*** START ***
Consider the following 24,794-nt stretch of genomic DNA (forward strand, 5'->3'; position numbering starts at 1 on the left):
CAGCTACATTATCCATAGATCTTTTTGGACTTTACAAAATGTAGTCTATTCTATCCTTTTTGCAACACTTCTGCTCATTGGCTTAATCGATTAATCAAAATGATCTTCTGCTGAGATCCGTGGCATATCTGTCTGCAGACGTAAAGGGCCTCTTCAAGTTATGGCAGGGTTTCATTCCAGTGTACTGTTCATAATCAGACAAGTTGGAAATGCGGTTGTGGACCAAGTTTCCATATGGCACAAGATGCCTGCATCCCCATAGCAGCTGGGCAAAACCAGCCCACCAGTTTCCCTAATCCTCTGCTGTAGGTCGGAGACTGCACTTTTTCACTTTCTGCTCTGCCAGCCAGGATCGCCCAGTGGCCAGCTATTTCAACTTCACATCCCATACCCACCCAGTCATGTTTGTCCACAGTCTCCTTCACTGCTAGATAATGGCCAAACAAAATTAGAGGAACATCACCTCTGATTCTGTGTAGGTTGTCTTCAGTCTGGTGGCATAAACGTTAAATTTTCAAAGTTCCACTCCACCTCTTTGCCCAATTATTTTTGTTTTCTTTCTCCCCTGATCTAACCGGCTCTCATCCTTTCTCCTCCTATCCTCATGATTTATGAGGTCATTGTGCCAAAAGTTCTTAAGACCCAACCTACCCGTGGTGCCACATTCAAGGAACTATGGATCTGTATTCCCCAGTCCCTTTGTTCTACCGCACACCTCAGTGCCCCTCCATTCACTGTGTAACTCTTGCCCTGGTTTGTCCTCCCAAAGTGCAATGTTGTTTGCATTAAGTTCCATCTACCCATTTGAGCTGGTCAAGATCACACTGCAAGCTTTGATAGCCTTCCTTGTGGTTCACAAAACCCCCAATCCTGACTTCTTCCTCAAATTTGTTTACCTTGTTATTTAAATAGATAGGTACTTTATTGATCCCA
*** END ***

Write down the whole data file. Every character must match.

Consider the following 24,794-nt stretch of genomic DNA (forward strand, 5'->3'; position numbering starts at 1 on the left):
CAGCTACATTATCCATAGATCTTTTTGGACTTTACAAAATGTAGTCTATTCTATCCTTTTTGCAACACTTCTGCTCATTGGCTTAATCGATTAATCAAAATGATCTTCTGCTGAGATCCGTGGCATATCTGTCTGCAGACGTAAAGGGCCTCTTCAAGTTATGGCAGGGTTTCATTCCAGTGTACTGTTCATAATCAGACAAGTTGGAAATGCGGTTGTGGACCAAGTTTCCATATGGCACAAGATGCCTGCATCCCCATAGCAGCTGGGCAAAACCAGCCCACCAGTTTCCCTAATCCTCTGCTGTAGGTCGGAGACTGCACTTTTTCACTTTCTGCTCTGCCAGCCAGGATCGCCCAGTGGCCAGCTATTTCAACTTCACATCCCATACCCACCCAGTCATGTTTGTCCACAGTCTCCTTCACTGCTAGATAATGGCCAAACAAAATTAGAGGAACATCACCTCTGATTCTGTGTAGGTTGTCTTCAGTCTGGTGGCATAAACGTTAAATTTTCAAAGTTCCACTCCACCTCTTTGCCCAATTATTTTTGTTTTCTTTCTCCCCTGATCTAACCGGCTCTCATCCTTTCTCCTCCTATCCTCATGATTTATGAGGTCATTGTGCCAAAAGTTCTTAAGACCCAACCTACCCGTGGTGCCACATTCAAGGAACTATGGATCTGTATTCCCCAGTCCCTTTGTTCTACCGCACACCTCAGTGCCCCTCCATTCACTGTGTAACTCTTGCCCTGGTTTGTCCTCCCAAAGTGCAATGTTGTTTGCATTAAGTTCCATCTACCCATTTGAGCTGGTCAAGATCACACTGCAAGCTTTGATAGCCTTCCTTGTGGTTCACAAAACCCCCAATCCTGACTTCTTCCTCAAATTTGTTTACCTTGTTATTTAAATAGATAGGTACTTTATTGATCCCA